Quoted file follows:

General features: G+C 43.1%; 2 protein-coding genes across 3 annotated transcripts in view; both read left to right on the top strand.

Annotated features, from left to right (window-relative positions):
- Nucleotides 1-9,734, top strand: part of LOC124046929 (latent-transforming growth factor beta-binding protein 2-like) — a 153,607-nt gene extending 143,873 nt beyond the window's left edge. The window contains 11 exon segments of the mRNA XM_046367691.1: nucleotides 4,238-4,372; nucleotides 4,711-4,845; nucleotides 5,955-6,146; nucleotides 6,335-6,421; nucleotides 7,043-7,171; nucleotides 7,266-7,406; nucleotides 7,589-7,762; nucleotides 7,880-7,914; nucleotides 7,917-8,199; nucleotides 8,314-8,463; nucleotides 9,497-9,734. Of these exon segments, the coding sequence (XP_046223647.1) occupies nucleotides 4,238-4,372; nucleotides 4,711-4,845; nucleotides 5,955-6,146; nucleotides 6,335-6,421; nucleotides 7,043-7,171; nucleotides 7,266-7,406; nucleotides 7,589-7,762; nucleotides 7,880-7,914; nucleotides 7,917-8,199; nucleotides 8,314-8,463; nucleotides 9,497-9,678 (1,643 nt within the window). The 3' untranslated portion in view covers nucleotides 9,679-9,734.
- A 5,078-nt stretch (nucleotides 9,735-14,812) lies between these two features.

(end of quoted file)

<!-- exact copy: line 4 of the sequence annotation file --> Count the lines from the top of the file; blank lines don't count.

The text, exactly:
- A 5,078-nt stretch (nucleotides 9,735-14,812) lies between these two features.